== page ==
Tropical Storm Bill made landfall in waterlogged Texas late Tuesday morning, according to the National Hurricane Center.
The storm, packing heavy rains and punishing winds, hit Matagorda Island, near Corpus Christie on the Texas coast at 11:55 a.m. (12:55 p.m. ET), according to the National Hurricane Service.
Coastal flooding was already reported Tuesday morning, prompting officials in Galveston County, to order a voluntary evacuation for the Bolivar Peninsula about 50 miles south of Houston.
Between 4 to 8 inches of rain was expected to fall in central and eastern Texas by Wednesday, and parts of the state could get up to a foot of rainfall, according to Weather.com.
Weather Channel meteorologist Kevin Roth warned that “the biggest calling card for Bill should be heavy rains and flooding,” but said “anybody who lives in a low lying area should make plans not to be in that low lying areas” after the storm hits.
Texas is still recovering from record rains and flooding that killed dozens in May.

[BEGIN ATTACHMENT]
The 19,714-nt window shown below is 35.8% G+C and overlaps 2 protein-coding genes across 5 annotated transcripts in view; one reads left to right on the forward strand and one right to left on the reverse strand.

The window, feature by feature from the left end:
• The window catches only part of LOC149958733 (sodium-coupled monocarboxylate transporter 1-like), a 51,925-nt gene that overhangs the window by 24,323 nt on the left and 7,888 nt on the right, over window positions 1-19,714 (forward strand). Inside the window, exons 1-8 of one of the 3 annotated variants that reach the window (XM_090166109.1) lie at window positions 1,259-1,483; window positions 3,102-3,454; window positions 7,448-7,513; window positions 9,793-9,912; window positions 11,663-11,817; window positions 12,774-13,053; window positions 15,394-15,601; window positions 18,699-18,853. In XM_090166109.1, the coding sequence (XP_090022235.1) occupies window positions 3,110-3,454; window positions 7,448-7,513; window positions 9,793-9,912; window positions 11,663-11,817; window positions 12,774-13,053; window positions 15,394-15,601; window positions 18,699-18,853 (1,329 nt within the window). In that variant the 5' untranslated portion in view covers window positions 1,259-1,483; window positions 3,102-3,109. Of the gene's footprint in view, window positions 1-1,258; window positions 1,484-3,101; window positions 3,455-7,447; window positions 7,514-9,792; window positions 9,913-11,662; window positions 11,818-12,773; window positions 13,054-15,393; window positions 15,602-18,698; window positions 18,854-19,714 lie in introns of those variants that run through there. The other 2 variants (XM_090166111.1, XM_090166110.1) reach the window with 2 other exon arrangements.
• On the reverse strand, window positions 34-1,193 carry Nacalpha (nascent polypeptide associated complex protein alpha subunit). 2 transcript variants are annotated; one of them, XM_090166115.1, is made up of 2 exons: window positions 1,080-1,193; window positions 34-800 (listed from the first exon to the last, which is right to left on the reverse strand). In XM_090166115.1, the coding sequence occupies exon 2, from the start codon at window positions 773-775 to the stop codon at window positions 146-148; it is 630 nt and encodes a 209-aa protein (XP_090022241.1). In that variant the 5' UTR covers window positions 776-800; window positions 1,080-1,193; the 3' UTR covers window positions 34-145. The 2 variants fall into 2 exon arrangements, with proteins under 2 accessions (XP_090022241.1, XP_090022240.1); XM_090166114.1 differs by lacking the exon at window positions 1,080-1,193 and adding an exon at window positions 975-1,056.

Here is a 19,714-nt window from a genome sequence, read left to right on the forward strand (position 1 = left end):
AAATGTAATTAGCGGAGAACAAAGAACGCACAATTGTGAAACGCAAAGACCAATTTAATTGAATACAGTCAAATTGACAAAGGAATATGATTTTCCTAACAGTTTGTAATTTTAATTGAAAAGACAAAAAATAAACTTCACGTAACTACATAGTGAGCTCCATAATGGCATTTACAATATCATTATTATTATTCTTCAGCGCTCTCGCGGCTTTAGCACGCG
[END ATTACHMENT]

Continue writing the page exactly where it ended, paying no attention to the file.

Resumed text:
Gov. Greg Abbott, who activated a storm operations center on Monday night, said on the Weather Channel on Tuesday that helicopters were already deployed to flood-prone regions because “the last storm that came through the state of Texas showed that the rapidly rising water trapped a lot of people.”
Texas’ eastern half was under flash flood watches, and the southeastern quarter of the state was under a tropical storm warning through Wednesday, according to the National Weather Service.
The University of Houston was closed Tuesday, and school districts in Galveston and the suburbs of southern Houston canceled classes.
This article originally appeared on NBCNews.com.